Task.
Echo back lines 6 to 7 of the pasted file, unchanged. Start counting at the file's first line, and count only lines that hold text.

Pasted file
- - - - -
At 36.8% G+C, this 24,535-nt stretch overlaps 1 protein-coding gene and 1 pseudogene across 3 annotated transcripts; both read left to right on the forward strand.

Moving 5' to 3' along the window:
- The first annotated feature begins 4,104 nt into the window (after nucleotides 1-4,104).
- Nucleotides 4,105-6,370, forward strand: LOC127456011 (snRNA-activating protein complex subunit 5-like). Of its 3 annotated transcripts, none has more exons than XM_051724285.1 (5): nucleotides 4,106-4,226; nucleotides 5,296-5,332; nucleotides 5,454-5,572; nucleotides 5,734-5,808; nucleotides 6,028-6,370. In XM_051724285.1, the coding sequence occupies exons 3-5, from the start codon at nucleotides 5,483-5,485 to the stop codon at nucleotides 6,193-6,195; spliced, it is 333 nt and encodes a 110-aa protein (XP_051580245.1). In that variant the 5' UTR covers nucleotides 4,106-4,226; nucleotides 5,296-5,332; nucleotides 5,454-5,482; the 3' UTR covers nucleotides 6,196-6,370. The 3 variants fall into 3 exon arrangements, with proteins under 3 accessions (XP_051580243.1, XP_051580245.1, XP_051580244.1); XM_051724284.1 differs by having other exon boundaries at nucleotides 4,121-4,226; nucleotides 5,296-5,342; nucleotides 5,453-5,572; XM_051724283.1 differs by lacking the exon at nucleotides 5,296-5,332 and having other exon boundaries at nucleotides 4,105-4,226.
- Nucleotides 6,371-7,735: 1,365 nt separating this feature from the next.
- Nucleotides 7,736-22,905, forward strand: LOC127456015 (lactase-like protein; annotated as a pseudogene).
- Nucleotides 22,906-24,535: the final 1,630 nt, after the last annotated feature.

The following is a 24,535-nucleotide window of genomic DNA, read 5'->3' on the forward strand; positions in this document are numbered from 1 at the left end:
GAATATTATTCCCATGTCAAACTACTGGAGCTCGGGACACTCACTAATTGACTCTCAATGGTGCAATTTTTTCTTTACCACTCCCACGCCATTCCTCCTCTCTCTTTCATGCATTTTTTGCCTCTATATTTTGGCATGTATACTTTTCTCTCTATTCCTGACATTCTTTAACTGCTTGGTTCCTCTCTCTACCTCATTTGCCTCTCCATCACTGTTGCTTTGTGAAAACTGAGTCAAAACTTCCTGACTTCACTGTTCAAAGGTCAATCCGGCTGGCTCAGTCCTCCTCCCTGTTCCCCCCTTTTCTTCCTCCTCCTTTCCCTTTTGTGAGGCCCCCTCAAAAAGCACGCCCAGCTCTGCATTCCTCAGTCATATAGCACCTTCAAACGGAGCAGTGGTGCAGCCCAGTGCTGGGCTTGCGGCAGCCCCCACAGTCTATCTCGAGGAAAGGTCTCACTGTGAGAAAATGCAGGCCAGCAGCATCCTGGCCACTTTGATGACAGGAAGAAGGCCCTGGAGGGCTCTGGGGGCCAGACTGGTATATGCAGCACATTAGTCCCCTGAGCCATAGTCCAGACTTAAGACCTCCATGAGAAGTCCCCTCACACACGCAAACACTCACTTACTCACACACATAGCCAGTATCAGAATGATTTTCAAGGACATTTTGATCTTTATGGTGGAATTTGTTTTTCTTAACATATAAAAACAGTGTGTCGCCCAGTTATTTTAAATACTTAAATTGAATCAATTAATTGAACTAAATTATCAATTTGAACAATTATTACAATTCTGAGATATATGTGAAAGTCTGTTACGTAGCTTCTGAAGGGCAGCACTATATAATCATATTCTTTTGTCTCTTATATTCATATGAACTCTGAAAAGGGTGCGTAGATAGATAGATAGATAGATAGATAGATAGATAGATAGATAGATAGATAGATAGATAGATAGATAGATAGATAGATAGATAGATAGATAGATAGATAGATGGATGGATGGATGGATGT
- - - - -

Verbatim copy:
- Nucleotides 7,736-22,905, forward strand: LOC127456015 (lactase-like protein; annotated as a pseudogene).
- Nucleotides 22,906-24,535: the final 1,630 nt, after the last annotated feature.